Good at being bad
Disney’s empowerment of female protagonists, which snowballed in the delightful Frozen, continues apace in Robert Stromberg’s fantastical live-action fairytale.
Inspired by the studio’s 1959 animation Sleeping Beauty, Maleficent is a visually stunning fantasy, which re-imagines the Brothers Grimm through the mascara-ed eyes of the eponymous villainess, who curses a fair princess to 100 years of slumber.
Screenwriter Linda Woolverton casts a heady spell by embellishing the familiar yarn with neat flourishes.
“Let us tell an old story anew and see how well you know it...” teasingly purrs the narrator in the film’s opening frames.
Lines between good and evil become blurred in Angelina Jolie’s delicious portrayal of the vengeful fairy queen, whose belief in the power of “true love’s kiss” is corrupted by the betrayal of the man she loves.
Sporting a hefty pair of horns, Jolie slinks through every frame, rolling menacing lines of dialogue around her mouth like candy and accentuating thinly veiled threats with an arched eyebrow.
Naughty has seldom looked and sounded so nice.
Her nemesis is King Henry (Kenneth Cranham), a greedy monarch, who yearns to expand his kingdom by conquering the forest realm where Maleficent holds sway.
In the ensuing battle, the king is badly wounded and pledges his crown to any man who can defeat the “winged elf”.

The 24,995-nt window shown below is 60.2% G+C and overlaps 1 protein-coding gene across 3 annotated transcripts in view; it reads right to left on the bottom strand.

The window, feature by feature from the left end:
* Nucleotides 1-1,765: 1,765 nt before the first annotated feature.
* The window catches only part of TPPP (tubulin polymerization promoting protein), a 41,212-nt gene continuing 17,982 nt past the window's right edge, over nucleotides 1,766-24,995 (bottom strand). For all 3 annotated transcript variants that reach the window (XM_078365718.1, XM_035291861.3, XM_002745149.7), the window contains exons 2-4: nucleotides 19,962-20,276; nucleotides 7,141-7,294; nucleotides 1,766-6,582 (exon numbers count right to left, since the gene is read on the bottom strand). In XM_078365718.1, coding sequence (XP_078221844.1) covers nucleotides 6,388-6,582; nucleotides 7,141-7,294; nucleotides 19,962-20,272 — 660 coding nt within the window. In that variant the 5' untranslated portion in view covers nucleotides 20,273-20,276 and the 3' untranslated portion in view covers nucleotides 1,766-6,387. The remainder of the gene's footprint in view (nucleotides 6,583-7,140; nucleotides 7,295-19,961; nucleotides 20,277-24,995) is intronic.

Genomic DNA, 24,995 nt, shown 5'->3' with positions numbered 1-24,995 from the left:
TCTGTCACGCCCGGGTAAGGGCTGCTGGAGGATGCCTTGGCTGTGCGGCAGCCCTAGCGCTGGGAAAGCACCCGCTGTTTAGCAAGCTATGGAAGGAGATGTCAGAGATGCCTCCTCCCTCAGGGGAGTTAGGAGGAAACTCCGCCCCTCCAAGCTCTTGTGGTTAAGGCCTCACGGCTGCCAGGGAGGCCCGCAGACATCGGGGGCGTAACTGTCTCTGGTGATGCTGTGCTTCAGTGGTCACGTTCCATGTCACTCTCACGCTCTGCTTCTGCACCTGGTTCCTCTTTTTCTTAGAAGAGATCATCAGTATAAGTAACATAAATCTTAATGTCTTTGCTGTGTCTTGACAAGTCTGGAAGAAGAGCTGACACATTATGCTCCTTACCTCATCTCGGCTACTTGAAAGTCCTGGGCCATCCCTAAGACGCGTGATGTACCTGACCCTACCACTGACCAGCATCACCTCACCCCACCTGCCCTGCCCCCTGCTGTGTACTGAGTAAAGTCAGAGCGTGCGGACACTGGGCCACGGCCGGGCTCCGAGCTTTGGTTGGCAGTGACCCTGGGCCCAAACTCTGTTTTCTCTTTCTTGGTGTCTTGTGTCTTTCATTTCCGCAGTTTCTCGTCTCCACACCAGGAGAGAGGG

Lowly underling Stefan (Sharlto Copley), who befriended Maleficent in childhood, tricks the fairy and steals her wings, thereby securing the throne.
Following his coronation, King Stefan is poisoned by power and greed.
In the forest, Maleficent bides her time with her shape-shifter henchman Diaval (Sam Riley).
When the queen gives birth to a daughter, Maleficent journeys to the castle to curse the infant Aurora: on her 16th birthday, the princess will prick her finger on a spinning wheel and fall into eternal slumber.
Only true love’s kiss can break the enchantment.
King Stefan entrusts the babe to bickering fairies Knotgrass (Imelda Staunton), Flittle (Lesley Manville) and Thistletwit (Juno Temple), who raise Aurora in a secluded woodland cottage.
The princess blossoms into a caring young woman (now played by Elle Fanning) and Maleficent wonders if this innocent could unite the feuding kingdoms and earn her happy ever after in the arms of dashing prince Phillip (Brenton Thwaites).
Maleficent is anchored by Jolie’s tour-de-force theatrics.
She casts a stylish shadow over every frame and her twisted maternal bond with infant Aurora (“It’s so ugly, you could almost feel sorry for it!”) mellows into something genuinely moving and heartfelt.
Fanning is sweetness and youthful exuberance personified while Staunton, Manville and Temple provide the broad comic relief.
Digital effects are impressively harnessed by director Stromberg to realise the forest and its magical denizens and allow the title character to take flight over her domain.
Like the film, she soars.